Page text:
Western Digital today said it has demonstrated heat-assisted magnetic recording (HAMR) technology at a Chinese trade show.
The technology has the potential to increase the density through which data is stored on hard disk drives by more than five times.
At the China International Forum on Advanced Materials and Commercialization, Western Digital's vice president of technology, Dr. William Cain, used a PC running a HAMR 2.5-in. hard drive.
"Analysts predict 25 trillion gigabytes of new data will be generated by 2020 and that average household storage needs in the U.S. will require as much as 3.3 TB by 2016," Cain said in a news release. "WD is focused on hard drive innovations that will enable future storage capabilities, and HAMR technology is a key step in the migration path."
Western Digital's demonstration of HAMR follows earlier ones by Seagate and TDK.
Currently, the highest density disk drives pack about 750Gbits per inch on a platter. HAMR has the potential to increase areal density to 4 terabits per square inch. HAMR is among a handful of technologies promising to greatly increase disk drive density over the next decade.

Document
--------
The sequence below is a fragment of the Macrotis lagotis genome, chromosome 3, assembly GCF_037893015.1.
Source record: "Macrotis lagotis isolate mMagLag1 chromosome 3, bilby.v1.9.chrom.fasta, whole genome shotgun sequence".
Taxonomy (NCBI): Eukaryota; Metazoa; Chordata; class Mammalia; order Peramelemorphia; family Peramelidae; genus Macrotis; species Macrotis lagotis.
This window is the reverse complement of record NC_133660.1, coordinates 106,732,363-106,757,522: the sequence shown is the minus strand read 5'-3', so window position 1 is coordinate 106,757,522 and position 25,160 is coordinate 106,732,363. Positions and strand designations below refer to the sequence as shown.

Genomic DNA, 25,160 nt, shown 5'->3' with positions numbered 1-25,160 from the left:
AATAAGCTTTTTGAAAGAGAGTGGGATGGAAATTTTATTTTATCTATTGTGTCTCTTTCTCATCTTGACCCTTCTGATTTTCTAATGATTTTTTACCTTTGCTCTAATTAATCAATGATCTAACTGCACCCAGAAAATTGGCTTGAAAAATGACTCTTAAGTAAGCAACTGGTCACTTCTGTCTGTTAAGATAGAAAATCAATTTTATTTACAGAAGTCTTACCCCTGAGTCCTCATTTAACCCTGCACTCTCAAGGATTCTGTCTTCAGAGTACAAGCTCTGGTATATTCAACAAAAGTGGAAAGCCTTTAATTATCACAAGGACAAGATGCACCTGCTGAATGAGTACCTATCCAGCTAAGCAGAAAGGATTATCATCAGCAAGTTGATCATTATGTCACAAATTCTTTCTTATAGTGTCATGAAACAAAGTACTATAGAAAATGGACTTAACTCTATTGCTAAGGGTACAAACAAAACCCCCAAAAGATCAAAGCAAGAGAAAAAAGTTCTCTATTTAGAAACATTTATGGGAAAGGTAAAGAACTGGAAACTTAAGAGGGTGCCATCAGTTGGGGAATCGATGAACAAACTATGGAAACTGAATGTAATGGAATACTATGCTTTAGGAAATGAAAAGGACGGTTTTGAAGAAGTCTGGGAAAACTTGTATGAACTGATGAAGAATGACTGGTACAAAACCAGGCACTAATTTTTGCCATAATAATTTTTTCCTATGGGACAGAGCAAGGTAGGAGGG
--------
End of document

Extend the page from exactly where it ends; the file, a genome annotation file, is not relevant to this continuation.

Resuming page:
HAMR technology, created by Seagate, uses a laser to briefly heat a hard drive's disk surface during magnetic head recording. The heat shrinks a platter's data bits and tightens the concentric circles, known as tracks, in order to increase density. HAMR also uses nanotube-based lubrication to allow the read/write head of a disk to get closer to the surface in order to be better able to read and write the data.
Seagate has it will be able to produce a 20TB 3.5-in. hard drive by 2020. Laptop drives could reach 10TB in the same time frame, according to IHS iSuppli.
BPM (bit patterned recoding) and SMR (Shingled Magnetic Recording) are two other promising technologies expected to further increase the areal density of the drive platters.
Lucas Mearian covers consumer data storage, consumerization of IT, mobile device management, renewable energy, telematics/car tech and entertainment tech for Computerworld. Follow Lucas on Twitter at @lucasmearian or subscribe to Lucas's RSS feed . His e-mail address is firstname.lastname@example.org.